Vectors & Scalar
Vector is a quantity which have both magnitude and direction.
Examples: Force, position etc.
Scalar is quantity with which direction is not associated.
Examples: Temperature, mass etc.
Note: Magnitude of vector only represents numerical value of the vector without its direction.
Distance & Displacement
Distance is the actual path travelled by an object from its initial position to final position. It is a scalar quantity.
Displacement is the shortest straight line path between initial and final position.
 If the initial and final points are same then displacement will be zero.
 Distance depends on path but displacement does not.
 Distance is always greater than or equal to displacement. They are equal only in straight line motion without taking U turn.
Uniform & Non – uniform Motion
Uniform motion is a motion in which equal distance is covered in equal time intervals.
Non Uniform motion is a motion in which unequal distance is covered in equal intervals of time.
Speed and Velocity
Speed is the distance travelled by object in unit time.
Speed = Distance Travelled / Time Taken
Average Speed: The ratio of total distance travelled to total time taken by the body gives its average speed.
Average Speed = Total Distance Travelled / Total Time Taken
It’s a scalar quantity. SI unit of speed is metre/sec.
Velocity is the displacement of body in unit time.
Velocity is a vector quantity. SI unit of velocity is metre/sec.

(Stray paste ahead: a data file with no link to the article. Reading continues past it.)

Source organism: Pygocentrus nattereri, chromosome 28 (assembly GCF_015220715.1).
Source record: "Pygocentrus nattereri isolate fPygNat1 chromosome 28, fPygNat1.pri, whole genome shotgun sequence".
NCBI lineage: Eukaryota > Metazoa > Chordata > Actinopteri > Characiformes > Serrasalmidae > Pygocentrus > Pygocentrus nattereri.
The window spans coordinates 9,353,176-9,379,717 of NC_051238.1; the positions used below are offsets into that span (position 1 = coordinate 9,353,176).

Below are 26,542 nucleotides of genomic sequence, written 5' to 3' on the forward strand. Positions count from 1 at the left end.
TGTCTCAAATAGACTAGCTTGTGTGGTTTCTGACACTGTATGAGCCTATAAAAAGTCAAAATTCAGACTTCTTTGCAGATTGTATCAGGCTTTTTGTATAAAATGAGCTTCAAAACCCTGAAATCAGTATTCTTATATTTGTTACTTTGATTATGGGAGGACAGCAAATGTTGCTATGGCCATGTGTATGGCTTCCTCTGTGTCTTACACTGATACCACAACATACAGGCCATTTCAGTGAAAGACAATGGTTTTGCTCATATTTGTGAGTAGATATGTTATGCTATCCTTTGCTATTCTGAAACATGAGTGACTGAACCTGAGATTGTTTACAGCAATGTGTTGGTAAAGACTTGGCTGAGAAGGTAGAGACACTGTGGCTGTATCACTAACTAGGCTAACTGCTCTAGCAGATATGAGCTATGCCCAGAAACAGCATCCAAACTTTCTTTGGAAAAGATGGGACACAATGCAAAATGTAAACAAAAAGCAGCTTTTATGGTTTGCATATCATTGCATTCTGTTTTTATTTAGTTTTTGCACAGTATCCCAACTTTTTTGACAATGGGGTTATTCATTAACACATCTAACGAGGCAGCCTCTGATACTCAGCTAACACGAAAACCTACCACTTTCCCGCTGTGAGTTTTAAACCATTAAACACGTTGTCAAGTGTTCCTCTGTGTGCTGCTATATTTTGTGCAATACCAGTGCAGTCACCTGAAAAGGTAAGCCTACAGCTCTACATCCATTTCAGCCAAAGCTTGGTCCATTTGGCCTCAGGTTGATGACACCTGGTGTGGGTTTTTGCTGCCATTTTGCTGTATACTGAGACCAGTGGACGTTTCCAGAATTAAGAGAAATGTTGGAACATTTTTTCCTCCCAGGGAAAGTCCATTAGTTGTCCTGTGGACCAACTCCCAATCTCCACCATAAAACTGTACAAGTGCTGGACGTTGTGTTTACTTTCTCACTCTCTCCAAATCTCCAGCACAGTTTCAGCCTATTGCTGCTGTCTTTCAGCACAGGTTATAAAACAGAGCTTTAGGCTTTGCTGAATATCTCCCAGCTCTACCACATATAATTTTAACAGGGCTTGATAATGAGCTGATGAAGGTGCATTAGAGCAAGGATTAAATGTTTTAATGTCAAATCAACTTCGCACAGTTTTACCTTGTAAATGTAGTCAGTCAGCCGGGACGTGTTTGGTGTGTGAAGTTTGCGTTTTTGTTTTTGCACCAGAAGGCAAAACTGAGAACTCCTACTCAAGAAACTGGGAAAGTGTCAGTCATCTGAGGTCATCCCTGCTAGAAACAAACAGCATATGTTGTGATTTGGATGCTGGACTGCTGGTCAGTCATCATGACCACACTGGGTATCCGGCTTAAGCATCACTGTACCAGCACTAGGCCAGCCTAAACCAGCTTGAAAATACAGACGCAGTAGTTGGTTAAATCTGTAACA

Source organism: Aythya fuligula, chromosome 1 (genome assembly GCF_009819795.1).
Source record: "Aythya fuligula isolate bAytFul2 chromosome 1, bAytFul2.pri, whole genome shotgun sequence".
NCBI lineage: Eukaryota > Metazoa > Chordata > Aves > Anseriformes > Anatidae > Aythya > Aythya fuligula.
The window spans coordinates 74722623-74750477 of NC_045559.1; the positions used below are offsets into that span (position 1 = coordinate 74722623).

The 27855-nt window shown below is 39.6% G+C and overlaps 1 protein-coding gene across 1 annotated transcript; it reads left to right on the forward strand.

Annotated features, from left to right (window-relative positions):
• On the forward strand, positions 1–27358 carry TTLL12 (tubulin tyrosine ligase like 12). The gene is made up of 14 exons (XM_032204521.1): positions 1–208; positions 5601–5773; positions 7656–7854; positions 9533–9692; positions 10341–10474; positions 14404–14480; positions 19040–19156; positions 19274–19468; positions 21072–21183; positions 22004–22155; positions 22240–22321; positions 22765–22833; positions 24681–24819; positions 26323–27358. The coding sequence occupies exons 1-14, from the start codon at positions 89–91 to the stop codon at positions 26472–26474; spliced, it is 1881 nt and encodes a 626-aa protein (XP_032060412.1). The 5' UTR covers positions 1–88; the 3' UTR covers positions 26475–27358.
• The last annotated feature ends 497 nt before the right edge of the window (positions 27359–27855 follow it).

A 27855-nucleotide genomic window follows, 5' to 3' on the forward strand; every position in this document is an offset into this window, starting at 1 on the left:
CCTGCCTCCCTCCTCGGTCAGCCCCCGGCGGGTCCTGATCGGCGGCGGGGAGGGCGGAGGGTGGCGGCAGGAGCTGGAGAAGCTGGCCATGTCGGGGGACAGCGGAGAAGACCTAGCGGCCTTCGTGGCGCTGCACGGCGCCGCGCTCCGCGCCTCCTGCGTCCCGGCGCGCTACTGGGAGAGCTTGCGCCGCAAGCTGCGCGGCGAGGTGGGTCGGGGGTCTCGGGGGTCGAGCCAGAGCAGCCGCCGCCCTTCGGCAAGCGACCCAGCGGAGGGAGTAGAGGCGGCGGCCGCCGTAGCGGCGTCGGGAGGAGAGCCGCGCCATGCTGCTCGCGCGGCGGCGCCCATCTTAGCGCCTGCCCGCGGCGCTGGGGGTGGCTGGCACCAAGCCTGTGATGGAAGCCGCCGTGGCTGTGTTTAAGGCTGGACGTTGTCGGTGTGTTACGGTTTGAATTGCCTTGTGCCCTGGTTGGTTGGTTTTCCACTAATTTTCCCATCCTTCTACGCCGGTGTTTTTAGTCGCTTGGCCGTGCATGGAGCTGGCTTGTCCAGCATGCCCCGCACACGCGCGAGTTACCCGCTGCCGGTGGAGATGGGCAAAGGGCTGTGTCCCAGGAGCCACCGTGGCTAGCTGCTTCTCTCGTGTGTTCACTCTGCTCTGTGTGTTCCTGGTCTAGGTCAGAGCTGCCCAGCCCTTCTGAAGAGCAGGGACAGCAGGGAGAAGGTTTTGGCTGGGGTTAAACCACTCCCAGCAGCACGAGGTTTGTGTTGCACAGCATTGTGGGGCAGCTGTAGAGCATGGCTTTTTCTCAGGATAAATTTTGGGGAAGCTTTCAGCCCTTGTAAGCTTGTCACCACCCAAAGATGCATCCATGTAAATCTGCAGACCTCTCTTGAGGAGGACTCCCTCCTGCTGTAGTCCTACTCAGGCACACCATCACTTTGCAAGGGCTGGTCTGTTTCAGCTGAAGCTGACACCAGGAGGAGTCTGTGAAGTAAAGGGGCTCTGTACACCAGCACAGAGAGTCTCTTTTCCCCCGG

Velocity = Displacement of Object / Time Taken
Note:
 Velocity has both magnitude and direction while speed has only magnitude and no direction.
 Velocity has same direction as displacement.
Average Velocity: The ratio of total displacement travelled to total time taken by the body gives its average velocity.
Average Velocity = Total Displacement / Total Time Taken
 Average speed is always greater than average velocity except in case of straight line motion without u – turn when both are equal.
 If body returns to its initial position, average velocity will be zero but average speed will not be zero.
 When direction of motion changes, velocity also changes.
Instantaneous Speed and Velocity
Instantaneous speed is the speed of an object at a particular moment (instant) in time.
Instantaneous velocity is the velocity of an object in motion at a specific point in time.
Acceleration
Acceleration is measure of change of velocity with time. It is also called rate of change of velocity. SI unit is metre/sec^{2}. It is a vector quantity.
Acceleration = Final Velocity – Initial Velocity / Total Time Taken
If the velocity of an object changes from an initial value u to the final value v in time t, the motion is called acceleration motion. In this case, acceleration a is given by
a = vu / t
Acceleration motion is a motion in which acceleration is not equal to zero.
 Acceleration has same direction as of velocity if velocity increases.
 Acceleration has opposite direction as of velocity if velocity decreases. In this case acceleration will be negative. Negative acceleration is also called Retardation/ De – acceleration.
Uniform and Non – uniform acceleration
 When velocity of body changes by equal amounts in equal time intervals, acceleration is said to be uniform.
 When velocity of body changes by unequal amounts in equal intervals if time, acceleration is said to be non – uniform.
Falling of ball is a uniform motion. Motion of car is a non – uniform motion.
Equations of Uniform Accelerated Motion
Relation among velocity, distance, time and acceleration is called equations of motion. There are three equations of motion for bodies moving with uniform acceleration.
First Equation of Motion:
v = u + at … (i)
Second Equation of Motion:
s = ut + ½at^{2}… (ii)
Third Equation of Motion:
v^{2} = u^{2} + 2as… (iii)
Here,
v = final velocity of body
u = initial velocity of body
a = acceleration of body
t = time taken by body